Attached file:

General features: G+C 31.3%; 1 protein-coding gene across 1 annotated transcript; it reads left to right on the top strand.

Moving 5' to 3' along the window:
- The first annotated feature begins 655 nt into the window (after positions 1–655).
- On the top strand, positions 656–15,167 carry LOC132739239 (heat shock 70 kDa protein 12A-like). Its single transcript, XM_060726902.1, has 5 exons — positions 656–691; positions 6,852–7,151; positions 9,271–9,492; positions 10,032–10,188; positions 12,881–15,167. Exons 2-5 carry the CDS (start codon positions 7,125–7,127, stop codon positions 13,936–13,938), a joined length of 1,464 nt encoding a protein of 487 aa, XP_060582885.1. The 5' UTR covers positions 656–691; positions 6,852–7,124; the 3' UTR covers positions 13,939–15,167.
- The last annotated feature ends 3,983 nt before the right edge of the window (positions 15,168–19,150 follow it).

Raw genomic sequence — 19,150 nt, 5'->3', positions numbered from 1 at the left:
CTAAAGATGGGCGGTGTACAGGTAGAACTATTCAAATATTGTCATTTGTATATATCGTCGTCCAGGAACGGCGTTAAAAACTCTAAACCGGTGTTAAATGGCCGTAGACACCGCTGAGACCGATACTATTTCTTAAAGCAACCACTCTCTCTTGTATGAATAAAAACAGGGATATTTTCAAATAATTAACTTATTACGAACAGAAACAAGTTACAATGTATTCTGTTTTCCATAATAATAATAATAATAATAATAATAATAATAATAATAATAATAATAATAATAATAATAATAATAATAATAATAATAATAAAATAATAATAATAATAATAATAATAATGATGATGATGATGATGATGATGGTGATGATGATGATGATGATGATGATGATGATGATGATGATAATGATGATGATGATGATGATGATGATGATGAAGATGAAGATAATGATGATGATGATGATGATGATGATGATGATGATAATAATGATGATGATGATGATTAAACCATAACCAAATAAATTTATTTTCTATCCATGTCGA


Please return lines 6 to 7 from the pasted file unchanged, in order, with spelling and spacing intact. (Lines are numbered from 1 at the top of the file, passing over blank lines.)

Raw genomic sequence — 19,150 nt, 5'->3', positions numbered from 1 at the left:
CTAAAGATGGGCGGTGTACAGGTAGAACTATTCAAATATTGTCATTTGTATATATCGTCGTCCAGGAACGGCGTTAAAAACTCTAAACCGGTGTTAAATGGCCGTAGACACCGCTGAGACCGATACTATTTCTTAAAGCAACCACTCTCTCTTGTATGAATAAAAACAGGGATATTTTCAAATAATTAACTTATTACGAACAGAAACAAGTTACAATGTATTCTGTTTTCCATAATAATAATAATAATAATAATAATAATAATAATAATAATAATAATAATAATAATAATAATAATAATAATAATAATAATAAAATAATAATAATAATAATAATAATAATGATGATGATGATGATGATGATGGTGATGATGATGATGATGATGATGATGATGATGATGATGATAATGATGATGATGATGATGATGATGATGATGAAGATGAAGATAATGATGATGATGATGATGATGATGATGATGATGATAATAATGATGATGATGATGATTAAACCATAACCAAATAAATTTATTTTCTATCCATGTCGA